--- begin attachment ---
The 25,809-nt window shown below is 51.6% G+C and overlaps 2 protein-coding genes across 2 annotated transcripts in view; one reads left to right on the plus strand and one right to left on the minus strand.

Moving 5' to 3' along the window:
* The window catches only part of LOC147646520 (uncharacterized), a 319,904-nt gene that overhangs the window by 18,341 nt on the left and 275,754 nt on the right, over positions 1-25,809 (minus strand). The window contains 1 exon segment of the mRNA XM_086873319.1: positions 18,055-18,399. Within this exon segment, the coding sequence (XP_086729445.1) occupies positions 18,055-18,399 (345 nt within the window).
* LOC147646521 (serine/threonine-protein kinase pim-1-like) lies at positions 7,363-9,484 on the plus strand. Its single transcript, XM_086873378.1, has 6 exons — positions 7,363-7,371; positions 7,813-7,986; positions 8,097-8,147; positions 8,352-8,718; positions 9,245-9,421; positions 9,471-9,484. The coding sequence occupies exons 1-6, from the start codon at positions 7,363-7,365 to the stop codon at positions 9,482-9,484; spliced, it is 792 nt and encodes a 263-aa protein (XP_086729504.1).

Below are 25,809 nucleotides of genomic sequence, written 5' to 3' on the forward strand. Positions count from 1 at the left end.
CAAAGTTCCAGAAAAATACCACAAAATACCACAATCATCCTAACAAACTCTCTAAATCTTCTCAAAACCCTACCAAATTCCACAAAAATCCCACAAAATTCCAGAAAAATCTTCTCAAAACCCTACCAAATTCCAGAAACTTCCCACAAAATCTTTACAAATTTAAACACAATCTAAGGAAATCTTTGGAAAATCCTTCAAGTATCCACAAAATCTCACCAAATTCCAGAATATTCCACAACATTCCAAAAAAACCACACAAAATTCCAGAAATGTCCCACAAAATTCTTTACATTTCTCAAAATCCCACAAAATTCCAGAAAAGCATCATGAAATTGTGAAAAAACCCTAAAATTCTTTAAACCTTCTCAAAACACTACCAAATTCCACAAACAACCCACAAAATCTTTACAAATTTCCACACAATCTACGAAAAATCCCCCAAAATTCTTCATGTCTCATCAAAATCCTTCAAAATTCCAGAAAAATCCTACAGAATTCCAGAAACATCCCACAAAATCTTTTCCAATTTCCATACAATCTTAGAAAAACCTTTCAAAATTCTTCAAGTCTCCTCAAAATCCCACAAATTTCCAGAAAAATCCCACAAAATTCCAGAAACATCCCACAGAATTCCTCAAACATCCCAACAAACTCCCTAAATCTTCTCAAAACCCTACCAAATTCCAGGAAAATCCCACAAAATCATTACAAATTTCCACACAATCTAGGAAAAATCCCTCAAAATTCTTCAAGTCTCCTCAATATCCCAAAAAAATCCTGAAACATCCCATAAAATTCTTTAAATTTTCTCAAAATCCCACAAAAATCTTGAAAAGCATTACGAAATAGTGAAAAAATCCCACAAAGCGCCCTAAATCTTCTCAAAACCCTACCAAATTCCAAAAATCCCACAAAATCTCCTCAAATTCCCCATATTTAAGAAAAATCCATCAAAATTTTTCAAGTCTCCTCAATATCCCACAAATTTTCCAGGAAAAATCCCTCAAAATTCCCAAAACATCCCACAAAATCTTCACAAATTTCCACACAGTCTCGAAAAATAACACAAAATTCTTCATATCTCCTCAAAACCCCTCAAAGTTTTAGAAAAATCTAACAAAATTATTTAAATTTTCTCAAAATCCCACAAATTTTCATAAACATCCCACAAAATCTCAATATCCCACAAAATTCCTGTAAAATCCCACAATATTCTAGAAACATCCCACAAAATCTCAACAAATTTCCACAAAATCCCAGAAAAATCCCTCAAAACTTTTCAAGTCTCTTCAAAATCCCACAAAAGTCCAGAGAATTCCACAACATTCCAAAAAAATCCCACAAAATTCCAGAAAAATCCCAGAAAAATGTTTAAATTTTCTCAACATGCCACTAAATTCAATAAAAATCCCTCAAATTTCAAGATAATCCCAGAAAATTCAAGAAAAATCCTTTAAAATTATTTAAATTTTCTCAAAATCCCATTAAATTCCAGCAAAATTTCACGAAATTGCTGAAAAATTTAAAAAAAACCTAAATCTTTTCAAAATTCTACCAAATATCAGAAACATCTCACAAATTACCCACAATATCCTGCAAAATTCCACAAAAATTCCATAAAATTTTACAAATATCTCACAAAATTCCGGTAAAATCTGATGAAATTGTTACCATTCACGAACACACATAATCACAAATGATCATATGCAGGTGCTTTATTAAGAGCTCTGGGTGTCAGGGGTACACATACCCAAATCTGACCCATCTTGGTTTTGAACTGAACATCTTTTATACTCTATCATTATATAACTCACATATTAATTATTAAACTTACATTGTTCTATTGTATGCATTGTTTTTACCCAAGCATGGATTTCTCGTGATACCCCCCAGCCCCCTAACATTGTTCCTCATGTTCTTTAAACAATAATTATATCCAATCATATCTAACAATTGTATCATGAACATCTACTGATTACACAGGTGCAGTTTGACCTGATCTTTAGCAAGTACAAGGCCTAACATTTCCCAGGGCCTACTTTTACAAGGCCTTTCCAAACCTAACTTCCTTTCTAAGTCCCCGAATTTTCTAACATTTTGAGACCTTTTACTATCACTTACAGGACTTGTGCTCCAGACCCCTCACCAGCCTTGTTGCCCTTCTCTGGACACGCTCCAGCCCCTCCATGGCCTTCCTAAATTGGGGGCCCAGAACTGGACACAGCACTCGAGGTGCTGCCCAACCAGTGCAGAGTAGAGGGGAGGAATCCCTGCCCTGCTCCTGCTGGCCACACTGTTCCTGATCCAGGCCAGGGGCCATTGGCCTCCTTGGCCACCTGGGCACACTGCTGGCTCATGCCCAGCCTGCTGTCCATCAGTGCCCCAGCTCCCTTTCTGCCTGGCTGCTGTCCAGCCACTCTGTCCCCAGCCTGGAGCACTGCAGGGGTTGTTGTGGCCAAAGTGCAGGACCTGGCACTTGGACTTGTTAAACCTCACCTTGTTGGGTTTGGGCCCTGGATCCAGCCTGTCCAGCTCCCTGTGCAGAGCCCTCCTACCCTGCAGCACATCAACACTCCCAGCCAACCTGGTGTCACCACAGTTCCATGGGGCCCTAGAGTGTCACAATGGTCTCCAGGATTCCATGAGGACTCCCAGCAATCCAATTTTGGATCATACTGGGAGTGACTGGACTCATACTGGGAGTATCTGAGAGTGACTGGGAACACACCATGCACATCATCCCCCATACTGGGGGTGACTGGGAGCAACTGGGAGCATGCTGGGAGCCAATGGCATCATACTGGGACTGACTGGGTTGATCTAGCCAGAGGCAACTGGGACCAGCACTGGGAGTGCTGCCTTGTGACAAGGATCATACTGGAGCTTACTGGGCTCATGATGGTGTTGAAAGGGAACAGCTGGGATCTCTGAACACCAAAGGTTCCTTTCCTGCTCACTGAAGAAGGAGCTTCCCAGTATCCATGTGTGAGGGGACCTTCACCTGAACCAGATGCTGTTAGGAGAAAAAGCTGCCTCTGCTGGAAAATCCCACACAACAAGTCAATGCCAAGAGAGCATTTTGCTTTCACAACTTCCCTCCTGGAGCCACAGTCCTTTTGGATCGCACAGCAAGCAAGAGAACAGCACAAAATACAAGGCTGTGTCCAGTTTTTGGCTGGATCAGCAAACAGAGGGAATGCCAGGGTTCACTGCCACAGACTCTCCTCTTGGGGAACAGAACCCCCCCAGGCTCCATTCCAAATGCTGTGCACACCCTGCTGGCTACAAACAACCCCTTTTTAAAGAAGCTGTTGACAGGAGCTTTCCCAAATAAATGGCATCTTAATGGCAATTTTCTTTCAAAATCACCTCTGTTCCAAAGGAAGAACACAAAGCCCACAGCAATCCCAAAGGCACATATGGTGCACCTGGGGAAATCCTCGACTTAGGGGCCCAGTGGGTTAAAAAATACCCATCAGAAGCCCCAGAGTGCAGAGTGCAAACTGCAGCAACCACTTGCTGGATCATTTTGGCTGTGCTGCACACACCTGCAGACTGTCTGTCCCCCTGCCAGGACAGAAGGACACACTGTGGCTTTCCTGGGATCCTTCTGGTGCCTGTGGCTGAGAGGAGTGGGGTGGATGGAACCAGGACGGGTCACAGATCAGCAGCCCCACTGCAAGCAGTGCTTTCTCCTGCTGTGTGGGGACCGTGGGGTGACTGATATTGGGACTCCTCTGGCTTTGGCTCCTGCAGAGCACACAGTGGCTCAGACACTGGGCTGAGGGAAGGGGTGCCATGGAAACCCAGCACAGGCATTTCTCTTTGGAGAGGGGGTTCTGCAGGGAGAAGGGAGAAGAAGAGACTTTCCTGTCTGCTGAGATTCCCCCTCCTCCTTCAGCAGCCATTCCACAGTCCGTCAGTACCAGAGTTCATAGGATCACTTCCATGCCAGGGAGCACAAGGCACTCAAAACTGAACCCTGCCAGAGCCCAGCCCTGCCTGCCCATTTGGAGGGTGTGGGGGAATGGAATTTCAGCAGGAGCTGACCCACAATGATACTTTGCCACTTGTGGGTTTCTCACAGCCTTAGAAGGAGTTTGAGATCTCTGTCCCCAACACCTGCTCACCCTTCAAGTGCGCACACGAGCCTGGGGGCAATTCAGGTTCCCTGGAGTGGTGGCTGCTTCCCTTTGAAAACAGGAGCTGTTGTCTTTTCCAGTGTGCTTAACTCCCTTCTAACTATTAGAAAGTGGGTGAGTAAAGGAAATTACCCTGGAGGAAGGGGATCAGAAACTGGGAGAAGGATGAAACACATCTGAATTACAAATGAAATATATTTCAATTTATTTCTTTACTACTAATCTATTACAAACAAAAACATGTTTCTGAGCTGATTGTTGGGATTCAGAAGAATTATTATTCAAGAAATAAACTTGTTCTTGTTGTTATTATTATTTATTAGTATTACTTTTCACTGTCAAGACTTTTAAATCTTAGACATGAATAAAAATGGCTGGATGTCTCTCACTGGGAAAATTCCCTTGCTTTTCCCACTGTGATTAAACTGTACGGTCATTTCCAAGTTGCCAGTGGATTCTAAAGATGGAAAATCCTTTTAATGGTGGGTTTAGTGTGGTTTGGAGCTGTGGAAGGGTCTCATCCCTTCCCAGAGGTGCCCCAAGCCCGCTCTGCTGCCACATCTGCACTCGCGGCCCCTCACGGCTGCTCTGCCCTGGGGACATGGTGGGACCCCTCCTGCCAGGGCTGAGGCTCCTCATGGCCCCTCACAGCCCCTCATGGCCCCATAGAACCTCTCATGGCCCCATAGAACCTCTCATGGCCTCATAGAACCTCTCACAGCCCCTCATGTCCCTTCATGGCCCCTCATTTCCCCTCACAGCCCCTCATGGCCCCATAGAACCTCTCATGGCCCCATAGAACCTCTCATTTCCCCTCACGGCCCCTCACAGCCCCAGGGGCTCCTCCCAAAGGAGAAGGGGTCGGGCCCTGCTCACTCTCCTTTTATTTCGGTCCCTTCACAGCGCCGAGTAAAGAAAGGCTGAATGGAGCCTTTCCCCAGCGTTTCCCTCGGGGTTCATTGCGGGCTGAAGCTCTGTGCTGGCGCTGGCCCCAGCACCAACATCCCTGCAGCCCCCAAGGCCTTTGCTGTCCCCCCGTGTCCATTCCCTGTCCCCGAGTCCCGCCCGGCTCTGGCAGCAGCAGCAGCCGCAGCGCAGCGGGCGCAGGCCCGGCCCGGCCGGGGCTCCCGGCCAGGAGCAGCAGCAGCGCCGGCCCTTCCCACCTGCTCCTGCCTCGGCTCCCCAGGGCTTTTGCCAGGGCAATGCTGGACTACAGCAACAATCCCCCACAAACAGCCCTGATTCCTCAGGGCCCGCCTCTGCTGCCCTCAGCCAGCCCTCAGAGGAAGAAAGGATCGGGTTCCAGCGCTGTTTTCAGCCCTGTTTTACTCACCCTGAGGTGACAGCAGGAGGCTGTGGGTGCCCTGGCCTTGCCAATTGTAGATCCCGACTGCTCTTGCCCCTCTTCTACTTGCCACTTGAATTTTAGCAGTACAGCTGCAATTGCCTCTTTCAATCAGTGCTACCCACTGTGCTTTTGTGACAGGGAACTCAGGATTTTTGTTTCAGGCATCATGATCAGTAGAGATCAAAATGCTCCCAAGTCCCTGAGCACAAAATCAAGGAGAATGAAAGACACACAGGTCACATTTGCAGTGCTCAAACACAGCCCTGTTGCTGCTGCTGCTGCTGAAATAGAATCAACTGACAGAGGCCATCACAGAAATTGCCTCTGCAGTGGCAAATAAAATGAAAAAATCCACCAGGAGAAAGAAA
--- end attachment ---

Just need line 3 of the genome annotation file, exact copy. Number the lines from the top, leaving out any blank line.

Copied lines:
* The window catches only part of LOC147646520 (uncharacterized), a 319,904-nt gene that overhangs the window by 18,341 nt on the left and 275,754 nt on the right, over positions 1-25,809 (minus strand). The window contains 1 exon segment of the mRNA XM_086873319.1: positions 18,055-18,399. Within this exon segment, the coding sequence (XP_086729445.1) occupies positions 18,055-18,399 (345 nt within the window).